in the certain Annuity Contract[s]. The district court construed the all assets
clause as simply referring to rights contained in, or derived from, the annuity
contracts. We think this interpretation, however, is unduly restrictive and ignores the
plain language of the statements. The statements contain two distinct phrases
separated by the word and, which indicates the descriptive clauses are independent
from each other. See United States v. Ron Pair Enters, 489 U.S. 235, 241 (1989)
(The phrase interest on such a claim is set aside by commas, and separated from the
reference to fees, costs, and charges by the conjunctive words and any. As a result,
the phrase interest on such a claim stands independent of the language that
follows.). The first part covers all assets and rights of Debtor, while the second
part covers proceeds and products in that certain Annuity Contract[s]. Because the
two phrases are separated by a comma and the word and, the most natural reading
of the financing statements is that the statements' identification of the collateral as
[a]ll of Debtors right, title, and interest in and to, assets and rights of Debtor is in
addition to the identification of the collateral as all proceeds and products in the
Annuity Contract[s]. See id.
Moreover, even if it is reasonable to construe the all assets language as
simply referring to rights contained in the annuity contracts, it is equally reasonable
to construe it as a separate, independent phrase covering all of Hansons assets.
Where a description can reasonably be interpreted in one of two ways one of which
may cover the collateral at issue and one of which does not notice filing has served
its purpose of alerting subsequent creditors to the possibility that a piece of collateral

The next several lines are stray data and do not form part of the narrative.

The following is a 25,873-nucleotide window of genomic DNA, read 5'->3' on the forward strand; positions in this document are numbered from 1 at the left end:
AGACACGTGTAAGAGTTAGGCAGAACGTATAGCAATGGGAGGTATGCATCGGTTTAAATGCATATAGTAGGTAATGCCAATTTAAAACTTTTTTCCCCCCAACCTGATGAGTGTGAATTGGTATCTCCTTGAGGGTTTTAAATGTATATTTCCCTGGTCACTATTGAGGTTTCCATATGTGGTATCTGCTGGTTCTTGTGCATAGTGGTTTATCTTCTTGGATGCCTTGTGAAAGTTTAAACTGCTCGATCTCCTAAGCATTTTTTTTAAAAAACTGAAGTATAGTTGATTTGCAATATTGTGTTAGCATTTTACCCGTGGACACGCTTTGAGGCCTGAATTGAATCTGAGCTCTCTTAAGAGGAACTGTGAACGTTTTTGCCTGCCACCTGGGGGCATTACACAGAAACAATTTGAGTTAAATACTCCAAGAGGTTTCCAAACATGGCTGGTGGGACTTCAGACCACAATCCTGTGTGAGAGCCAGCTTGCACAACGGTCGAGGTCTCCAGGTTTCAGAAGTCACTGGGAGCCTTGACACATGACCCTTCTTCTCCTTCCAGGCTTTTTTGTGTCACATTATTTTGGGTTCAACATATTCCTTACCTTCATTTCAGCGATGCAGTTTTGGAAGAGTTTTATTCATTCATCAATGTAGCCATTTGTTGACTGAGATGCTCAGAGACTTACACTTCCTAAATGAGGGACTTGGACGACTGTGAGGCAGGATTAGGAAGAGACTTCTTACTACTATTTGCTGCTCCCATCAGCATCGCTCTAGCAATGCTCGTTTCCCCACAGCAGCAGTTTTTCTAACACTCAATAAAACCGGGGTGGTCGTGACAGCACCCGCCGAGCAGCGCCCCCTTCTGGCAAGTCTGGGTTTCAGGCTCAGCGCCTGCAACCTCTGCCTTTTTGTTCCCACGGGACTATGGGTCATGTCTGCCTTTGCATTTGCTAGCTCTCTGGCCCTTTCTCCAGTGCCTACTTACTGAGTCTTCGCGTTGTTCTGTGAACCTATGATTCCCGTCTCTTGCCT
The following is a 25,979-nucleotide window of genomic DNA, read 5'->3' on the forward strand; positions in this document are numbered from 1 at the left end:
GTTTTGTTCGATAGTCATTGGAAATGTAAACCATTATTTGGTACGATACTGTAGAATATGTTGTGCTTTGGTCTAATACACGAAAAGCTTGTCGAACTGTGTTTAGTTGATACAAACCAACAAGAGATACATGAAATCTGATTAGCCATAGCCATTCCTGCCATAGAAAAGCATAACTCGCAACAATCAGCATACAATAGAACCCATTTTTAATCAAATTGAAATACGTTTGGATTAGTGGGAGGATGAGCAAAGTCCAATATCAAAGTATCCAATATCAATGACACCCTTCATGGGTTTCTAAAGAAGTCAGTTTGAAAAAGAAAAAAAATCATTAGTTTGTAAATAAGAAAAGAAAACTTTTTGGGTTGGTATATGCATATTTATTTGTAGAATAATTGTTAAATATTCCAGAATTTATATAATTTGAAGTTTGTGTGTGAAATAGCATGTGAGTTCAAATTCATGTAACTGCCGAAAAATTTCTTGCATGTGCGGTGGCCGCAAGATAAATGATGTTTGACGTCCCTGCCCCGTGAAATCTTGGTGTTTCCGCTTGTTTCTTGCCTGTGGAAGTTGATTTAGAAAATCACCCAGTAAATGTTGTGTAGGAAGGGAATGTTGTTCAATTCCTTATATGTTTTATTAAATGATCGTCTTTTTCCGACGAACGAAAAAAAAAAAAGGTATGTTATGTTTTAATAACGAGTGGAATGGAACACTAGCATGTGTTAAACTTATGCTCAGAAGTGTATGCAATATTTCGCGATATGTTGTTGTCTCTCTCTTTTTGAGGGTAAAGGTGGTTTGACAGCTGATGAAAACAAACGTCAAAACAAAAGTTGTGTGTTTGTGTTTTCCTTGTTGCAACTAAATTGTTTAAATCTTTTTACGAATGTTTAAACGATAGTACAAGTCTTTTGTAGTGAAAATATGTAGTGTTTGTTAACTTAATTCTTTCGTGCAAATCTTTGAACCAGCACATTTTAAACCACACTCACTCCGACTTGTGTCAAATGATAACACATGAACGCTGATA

may be covered; the burden is then on the subsequent creditor to inquire further. See
1The district court noted that it was unable to find a single case in which a
seriously misleading description of a specific item of collateral was cured by a
generic reference in a financing statement to all of a debtors assets. While true,
-8-
Thorp, 654 F.2d at 1252-53 (Even assuming the words assignment accounts
receivable could be interpreted narrowly . . . the words also have an obvious broader
meaning; in the present case notice filing has served its purpose of alerting subsequent
creditors to the need for further inquiry. The UCC puts the burden on the subsequent
creditor to seek clarification.). Additionally, the UCC does not require a perfect
description that the financing statement covers all of a debtors assets, but simply an
indication of such coverage.
ProGrowth makes two final arguments in support of its contention that the
financing statements do not sufficiently indicate coverage over all of Hansons assets.
First, it argues Defendants must not have intended the financing statements to cover